L-glutamine helps me to recover from soreness faster-- 2 days instead of 3.

    L-arginine also helps with blood flow to the muscles during workouts, letting you get more "pumped".

    I take about 1/2 what they suggest of each of these too.

    All three are substances you regularly eat anyway (although some formulations have them in "unnatural" salt forms). Being a vegetarian, I feel that supplementing them to my diet keeps me in the normal range. I believe that as long as you do not take more of each than a person could reasonably get from diet, they are safe.

    The best way to look at supplements is just that-- supplementing your diet, and supplementing your workout. Don't look for quick fixes-- but remember that even a 10% difference, when compounded over a long time, starts to add up pretty quickly (months rather than years).

    And with all of them, watch out for preparations that include extras like stimulants and sugars.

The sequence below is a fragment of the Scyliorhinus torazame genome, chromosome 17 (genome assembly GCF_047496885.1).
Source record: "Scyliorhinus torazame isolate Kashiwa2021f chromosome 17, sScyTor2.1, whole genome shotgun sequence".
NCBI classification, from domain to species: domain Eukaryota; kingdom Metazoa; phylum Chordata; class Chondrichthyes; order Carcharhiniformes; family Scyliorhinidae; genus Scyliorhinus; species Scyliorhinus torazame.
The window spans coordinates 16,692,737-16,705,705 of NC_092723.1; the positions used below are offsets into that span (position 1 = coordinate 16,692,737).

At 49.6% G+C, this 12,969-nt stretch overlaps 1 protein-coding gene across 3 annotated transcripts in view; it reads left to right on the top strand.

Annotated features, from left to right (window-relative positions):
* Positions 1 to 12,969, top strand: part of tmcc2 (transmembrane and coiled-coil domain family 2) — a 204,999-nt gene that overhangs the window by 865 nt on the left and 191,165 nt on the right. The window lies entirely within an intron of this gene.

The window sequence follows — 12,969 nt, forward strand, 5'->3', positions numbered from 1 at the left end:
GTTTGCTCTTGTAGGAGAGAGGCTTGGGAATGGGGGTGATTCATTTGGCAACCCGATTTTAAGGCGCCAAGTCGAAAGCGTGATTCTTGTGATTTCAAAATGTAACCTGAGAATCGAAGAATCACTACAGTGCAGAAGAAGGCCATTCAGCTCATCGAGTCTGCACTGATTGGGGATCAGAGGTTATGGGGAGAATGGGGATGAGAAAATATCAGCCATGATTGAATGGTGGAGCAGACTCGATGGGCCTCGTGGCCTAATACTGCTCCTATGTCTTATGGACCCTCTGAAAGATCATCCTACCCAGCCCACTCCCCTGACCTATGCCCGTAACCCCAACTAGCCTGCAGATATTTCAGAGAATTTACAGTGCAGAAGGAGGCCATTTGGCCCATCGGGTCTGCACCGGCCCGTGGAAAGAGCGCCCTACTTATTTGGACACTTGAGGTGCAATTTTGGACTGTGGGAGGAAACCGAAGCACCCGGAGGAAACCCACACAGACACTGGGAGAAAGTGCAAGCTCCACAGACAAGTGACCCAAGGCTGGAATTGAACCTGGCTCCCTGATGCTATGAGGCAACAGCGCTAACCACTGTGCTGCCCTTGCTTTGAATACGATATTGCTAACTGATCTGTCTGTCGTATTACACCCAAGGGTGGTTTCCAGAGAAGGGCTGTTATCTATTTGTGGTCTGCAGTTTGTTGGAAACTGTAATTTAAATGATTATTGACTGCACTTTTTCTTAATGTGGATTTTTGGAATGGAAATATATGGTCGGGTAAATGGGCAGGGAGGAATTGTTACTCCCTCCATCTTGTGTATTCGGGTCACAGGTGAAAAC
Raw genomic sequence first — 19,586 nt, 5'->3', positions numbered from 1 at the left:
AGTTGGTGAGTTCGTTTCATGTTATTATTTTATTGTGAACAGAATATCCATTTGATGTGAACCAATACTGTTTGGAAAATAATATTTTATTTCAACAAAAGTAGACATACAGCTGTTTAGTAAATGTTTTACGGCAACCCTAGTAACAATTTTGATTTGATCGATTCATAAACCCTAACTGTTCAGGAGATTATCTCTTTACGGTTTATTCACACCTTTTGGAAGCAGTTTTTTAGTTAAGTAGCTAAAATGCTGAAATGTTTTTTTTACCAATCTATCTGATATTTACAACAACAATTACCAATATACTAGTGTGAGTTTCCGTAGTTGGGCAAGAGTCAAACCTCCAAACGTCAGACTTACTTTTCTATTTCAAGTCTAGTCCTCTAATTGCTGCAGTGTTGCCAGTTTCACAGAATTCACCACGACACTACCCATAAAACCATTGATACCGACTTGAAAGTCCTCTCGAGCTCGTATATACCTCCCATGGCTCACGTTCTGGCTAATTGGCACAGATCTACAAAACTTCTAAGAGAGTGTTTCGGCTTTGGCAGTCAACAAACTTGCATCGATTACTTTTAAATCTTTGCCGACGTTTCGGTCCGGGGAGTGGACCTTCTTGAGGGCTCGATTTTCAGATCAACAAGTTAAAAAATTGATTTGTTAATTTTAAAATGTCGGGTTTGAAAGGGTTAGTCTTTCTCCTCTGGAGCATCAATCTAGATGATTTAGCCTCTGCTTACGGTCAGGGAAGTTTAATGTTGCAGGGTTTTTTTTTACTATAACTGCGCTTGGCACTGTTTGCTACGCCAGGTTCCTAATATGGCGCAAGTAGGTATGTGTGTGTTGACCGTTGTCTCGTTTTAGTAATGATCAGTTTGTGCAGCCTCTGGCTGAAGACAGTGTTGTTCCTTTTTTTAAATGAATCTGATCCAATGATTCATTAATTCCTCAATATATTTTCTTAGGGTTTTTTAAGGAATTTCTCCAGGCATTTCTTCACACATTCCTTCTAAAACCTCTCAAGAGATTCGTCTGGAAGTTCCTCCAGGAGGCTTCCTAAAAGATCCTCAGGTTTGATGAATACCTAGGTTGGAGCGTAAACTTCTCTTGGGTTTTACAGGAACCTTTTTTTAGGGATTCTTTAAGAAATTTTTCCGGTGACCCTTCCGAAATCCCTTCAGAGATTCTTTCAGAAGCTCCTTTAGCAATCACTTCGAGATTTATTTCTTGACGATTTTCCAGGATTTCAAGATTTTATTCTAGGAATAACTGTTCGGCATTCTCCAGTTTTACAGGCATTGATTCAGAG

• TexanMan82

    Posts: 893

    Aug 25, 2008 10:01 PM GMT
    From it looks like, you said you're lazy and aren't very dedicated to working out hard.

    I think I found the problem, and it ain't the lack of creatine.
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    Aug 25, 2008 10:58 PM GMT
    SoFloridaguy88 said I normally do 2 days of one hour cardio and 3 days of lifting for one hour. Although i see results they are very minimal. I have tried everything to get bigger except any major supplements like creatine or even worse 'roids. I also need to lose about 10 lbs off my belly. I eat very well and i think i have a good workout plan however i think i need somthing to maybe give me a little (or big) boost. I am obviously afraid of gaining weight with creatine and many other supplements but i think it would be good to try since more people talk about the good than the bad. What do you all think?